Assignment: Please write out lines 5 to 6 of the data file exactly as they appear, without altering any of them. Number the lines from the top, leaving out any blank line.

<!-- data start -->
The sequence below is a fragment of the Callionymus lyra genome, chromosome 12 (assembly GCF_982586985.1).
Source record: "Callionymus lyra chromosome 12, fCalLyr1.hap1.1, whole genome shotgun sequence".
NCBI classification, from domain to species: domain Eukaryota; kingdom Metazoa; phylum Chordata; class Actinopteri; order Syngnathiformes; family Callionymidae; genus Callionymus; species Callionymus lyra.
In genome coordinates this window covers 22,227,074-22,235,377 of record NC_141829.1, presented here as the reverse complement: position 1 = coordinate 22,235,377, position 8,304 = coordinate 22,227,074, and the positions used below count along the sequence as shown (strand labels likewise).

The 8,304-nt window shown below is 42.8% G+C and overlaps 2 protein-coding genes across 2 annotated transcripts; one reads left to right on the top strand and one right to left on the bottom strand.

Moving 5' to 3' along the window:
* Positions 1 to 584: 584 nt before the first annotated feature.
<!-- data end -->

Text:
The 8,304-nt window shown below is 42.8% G+C and overlaps 2 protein-coding genes across 2 annotated transcripts; one reads left to right on the top strand and one right to left on the bottom strand.

Moving 5' to 3' along the window: